High binding microtiter plates (Greiner Bio-one BV, Alphen aan den Rijn, The Netherlands) were coated overnight at 4 °C with equal molar amount of protein (0.25 pmol per well, diluted in phosphate buffered saline (PBS, pH 7.4)). After three washes with washing buffer (PBS containing 0.05% Tween-20), the plates were blocked for 2 h at 37 °C with blocking buffer (PBS containing 5% milk powder (Protifar, Nutricia, Zoetermeer, The Netherlands), 0.05% Tween-20). Protein coating efficiency was assessed by binding of anti-mouse IgG antibodies in a direct ELISA, and confirmed the equimolar coatings of all proteins. To detect antigenic reaction with serum samples, sera were tested in duplicate at a 1:200 dilution in blocking buffer, and then incubated in the plates at 37 °C for 1 h. After washing, plates were incubated with a 1:4000 diluted horseradish peroxidase (HRP)-conjugated goat anti cat IgG (Rockland Immunochemicals, Inc., Pottstown, PA, USA) at 37 °C for 1 h. The peroxidase reaction was then visualized via adding TMB Super Slow One Component HRP Microwell Substrate (BioFX®, Surmodics IVD, Inc., Eden Prairie, MN, USA) for 10 min. Reaction was stopped with 12.5% sulfuric acid and optical densities (OD) were measured at 450 nm. Negative sera (from uninfected SPF cats) were included to determine the ELISA cut-off values; sera with OD values higher than 5-fold the OD of negative sera were considered positive. All 12 S1 proteins were coated on the same ELISA plates making it easy to screen and compare the OD values of individual sera in one assay. Hereby we excluded the sera that give high background OD values against all proteins being considered false positive.

2.6. Virus Neutralization Assay

Neutralization assays were performed with some of the CoVs to support the specificity of ELISA results. Cat sera were serially diluted 2-fold in DMEM and mixed 1:1 with rPEDV-SDR13-GFP, HCoV-229E or PDCoV (2000 50% tissue culture infective doses [TCID50]/mL). These mixtures were then incubated at 37 °C for 1h, and 100 µL of each mixture was used for inoculation with Vero, Huh7 and LLC-PK1 cell monolayers in 96-well plates, respectively. For PDCoV infection, TPCK-treated trypsin (Sigma-Aldrich, Inc., St Louis, MO, USA) was supplied to LLC-PK1 tissue culture medium at a final concentration of 1 μg/mL. At 2–5 days post infection, cytopathic effect (CPE) could be observed via microscopy. Virus neutralization titers (VNT) were expressed as the highest serum dilution resulting in 90% reduction of cytopathic effect (HCoV-229E and PDCoV) or virus-induced fluorescent cells (PEDV). Before virus neutralization, sera were inactivated through incubation at 56 °C for 30 min. Experiments were performed in triplicate.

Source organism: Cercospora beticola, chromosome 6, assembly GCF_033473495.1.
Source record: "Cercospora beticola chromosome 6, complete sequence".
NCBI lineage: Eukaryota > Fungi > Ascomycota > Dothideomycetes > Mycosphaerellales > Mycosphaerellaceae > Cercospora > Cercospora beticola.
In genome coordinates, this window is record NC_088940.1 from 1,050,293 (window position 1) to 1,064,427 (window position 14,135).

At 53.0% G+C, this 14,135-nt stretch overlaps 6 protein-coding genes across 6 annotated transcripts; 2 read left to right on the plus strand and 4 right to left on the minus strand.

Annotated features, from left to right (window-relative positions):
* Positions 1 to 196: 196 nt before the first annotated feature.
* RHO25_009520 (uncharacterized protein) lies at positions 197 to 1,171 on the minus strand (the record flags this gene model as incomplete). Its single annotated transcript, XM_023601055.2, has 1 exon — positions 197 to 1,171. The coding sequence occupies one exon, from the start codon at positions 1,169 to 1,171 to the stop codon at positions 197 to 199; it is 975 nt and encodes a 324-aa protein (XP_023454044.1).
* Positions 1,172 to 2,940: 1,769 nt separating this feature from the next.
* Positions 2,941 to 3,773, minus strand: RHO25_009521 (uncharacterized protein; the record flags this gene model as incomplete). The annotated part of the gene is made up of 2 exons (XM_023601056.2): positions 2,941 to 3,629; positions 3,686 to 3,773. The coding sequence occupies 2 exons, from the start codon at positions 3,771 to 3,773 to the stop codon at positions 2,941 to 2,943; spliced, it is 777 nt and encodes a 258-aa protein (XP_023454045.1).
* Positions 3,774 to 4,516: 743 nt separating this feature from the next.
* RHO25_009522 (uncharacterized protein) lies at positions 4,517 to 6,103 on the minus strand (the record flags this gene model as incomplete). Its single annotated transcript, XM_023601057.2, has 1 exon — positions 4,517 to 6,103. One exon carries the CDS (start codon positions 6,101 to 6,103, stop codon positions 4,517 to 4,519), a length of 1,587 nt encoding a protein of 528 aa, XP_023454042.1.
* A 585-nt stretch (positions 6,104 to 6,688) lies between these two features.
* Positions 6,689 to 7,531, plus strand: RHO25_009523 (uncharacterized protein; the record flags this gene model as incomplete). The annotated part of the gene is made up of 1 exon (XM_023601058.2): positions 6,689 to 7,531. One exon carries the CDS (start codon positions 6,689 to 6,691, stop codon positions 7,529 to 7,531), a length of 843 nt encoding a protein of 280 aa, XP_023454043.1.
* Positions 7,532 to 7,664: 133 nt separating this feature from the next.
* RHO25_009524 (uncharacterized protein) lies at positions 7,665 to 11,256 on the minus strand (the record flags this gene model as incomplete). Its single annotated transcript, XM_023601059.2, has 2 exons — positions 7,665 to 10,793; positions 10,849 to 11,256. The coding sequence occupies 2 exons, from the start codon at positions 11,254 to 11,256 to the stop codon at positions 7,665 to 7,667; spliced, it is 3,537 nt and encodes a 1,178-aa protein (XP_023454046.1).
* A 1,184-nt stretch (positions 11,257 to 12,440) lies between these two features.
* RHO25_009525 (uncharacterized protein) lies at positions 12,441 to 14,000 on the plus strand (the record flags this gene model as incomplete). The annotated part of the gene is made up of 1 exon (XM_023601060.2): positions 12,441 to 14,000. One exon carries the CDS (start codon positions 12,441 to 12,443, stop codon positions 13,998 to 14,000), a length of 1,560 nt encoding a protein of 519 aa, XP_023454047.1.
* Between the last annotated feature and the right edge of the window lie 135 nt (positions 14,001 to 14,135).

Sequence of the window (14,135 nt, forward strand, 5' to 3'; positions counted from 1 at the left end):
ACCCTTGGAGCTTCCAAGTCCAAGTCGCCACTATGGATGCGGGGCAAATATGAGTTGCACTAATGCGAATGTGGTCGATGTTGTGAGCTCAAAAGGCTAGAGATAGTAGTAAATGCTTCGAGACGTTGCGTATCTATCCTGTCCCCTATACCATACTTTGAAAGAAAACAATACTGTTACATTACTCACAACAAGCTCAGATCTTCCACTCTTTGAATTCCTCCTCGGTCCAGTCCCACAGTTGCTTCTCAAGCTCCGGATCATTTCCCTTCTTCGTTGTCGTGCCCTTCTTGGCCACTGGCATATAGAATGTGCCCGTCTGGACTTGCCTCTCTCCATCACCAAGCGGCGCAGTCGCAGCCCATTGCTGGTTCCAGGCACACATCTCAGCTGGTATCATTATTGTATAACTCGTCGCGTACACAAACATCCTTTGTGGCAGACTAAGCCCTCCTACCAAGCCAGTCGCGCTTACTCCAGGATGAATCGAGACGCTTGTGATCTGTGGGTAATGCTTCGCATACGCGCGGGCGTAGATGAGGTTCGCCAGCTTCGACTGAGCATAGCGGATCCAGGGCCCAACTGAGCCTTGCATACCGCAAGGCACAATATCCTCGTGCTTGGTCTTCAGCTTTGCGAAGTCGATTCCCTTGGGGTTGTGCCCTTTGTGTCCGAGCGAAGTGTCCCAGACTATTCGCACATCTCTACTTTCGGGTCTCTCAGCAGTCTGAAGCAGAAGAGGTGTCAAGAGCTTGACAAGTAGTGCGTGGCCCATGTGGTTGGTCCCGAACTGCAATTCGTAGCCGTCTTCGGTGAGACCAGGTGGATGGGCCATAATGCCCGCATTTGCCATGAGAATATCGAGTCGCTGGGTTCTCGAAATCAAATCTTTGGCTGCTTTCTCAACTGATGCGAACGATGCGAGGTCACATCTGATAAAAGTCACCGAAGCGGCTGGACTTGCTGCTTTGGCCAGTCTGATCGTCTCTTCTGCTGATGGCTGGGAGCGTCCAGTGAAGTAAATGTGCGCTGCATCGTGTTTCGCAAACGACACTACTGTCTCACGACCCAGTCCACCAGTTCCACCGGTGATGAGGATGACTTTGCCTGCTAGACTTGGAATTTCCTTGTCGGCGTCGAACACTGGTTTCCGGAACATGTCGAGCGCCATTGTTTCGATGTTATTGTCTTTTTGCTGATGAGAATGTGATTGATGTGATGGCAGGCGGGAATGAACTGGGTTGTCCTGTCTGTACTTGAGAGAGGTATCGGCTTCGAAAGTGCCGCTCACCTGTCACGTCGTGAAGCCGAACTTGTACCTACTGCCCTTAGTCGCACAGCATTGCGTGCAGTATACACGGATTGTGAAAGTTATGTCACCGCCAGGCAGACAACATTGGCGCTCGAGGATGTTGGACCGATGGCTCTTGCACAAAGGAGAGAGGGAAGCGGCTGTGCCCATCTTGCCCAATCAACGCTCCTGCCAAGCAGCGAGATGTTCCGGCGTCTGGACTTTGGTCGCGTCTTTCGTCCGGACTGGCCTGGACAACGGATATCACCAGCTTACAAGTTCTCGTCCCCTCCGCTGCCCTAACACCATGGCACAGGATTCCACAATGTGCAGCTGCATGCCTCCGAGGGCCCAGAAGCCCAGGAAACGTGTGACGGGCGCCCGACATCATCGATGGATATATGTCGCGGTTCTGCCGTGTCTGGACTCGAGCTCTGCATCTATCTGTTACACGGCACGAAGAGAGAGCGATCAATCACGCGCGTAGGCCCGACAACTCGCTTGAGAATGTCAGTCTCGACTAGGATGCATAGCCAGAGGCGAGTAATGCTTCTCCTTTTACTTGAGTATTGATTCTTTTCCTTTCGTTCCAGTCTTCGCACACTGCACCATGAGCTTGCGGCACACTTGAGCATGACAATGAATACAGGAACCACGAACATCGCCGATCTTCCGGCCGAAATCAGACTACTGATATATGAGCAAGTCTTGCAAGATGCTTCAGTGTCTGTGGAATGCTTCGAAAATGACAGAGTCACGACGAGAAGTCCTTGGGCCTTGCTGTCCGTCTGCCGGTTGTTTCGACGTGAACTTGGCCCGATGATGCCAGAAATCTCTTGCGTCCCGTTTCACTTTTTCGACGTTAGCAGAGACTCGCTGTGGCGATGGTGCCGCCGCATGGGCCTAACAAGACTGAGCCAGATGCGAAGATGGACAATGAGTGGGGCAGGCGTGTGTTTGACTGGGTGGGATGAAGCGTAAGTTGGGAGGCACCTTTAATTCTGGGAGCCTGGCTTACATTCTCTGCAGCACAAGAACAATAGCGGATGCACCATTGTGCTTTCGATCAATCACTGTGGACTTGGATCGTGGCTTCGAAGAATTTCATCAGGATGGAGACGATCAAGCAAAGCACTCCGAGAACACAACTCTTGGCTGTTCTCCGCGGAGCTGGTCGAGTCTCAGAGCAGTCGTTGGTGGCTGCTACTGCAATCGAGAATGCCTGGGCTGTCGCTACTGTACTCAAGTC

3. Results

3.1. CoVs Seroprevalence in Cats

Feline sera (n = 137) were screened by indirect ELISA for antibody reactivity against 12 CoV S1 antigens. The OD values against these 12 antigens are shown in Figure 1. In total, 78 of the 137 sera (56.9%) contained anti-CoV antibodies, while 43 sera showed reactivity against more than one CoV S1 antigen. None of the samples had to be discarded because of reactivity against all of the proteins indicating a potential false positive result. The frequency of different combinations of CoV-S1 reactive samples is summarized in Table 1. Reactivity against eight out of 12 CoV S1 antigens could be observed, whereas none of the sera recognized the S1 protein of HCoV-HKU1, MERS-CoV, SARS-CoV and HCoV-OC43.
As expected, many sera were positive for FCoV S1, with 75 sera (54.7%) positive for FCoV type 1 and 26 sera (19.0%) for FCoV type 2 S1 (Figure 1). All of the FCoV type 2 S1 positive sera also tested positive for FCoV type 1 S1, while 15 of 26 FCoV type 2 S1 positive sera also reacted with TGEV S1. The FCoV type 2 S1 and TGEV S1 ELISA reactivities showed a strong nonparametric Spearman correlation (Spearman r = 0.84, p < 0.0001). With respect to this, we suggest that the TGEV S1 positivity was due to cross-reactivity of FCoV type 2 S1, as FCoV type 2 shows close antigenic and genetic relationship with TGEV (S1 shares 70.4% amino acid sequence identity). The remaining 11 FCoV type 2 S1 positive but TGEV S1 negative sera do react with FCoV type 1 S1. An explanation might be the cross-reactivity between FCoV type 1 and type 2. Remarkably, 40 feline sera were reactive with S1 proteins from human, porcine and bovine CoVs (Table 1), including HCoV-229E (16/137), HCoV-NL63 (2/137), PEDV (27/137), PDCoV (8/137) and BCoV (1/137). OD values of feline sera positive for HCoV-NL63 S1 and BCoV S1 were relatively low (Figure 1A). ELISA reactivity towards non-feline CoV S1 proteins might be explained by infection with the respective or related CoVs or by the presence of cross-reacting antibodies, although there was low sequence identity (< 32.8%) between S1 proteins of FCoV type 1 and related non-feline coronaviruses (for the complete comparison of S1 sequence identities, see Table 2). Yet, all of PEDV-S1 positive sera were also positive for FCoV type 1 S1 (Figure 1B, Table 1). The ELISA results of FCoV type 1 S1 and PEDV S1 showed a strong nonparametric Spearman correlation (Spearman r = 0.83, p < 0.0001). Thus, this might indicate the occurrence of antibody cross-reactivity against FCoV type 1 and PEDV S1 antigens. Many of the HCoV-229E and PDCoV S1 positive sera also reacted with FCoV type 1 S1, but no strong nonparametric Spearman correlation was observed (HCoV-229E, r = 0.216; PDCoV, r = 0.307). One feline serum only reacted with HCoV-229E S1, and two feline sera only recognized PDCoV S1. (Figure 1B, Table 1). This observation led us to hypothesize that cross-reactivity may not play a role in ELISA reactivity of these three sera, but that the three cats had been infected with these viruses or related viruses.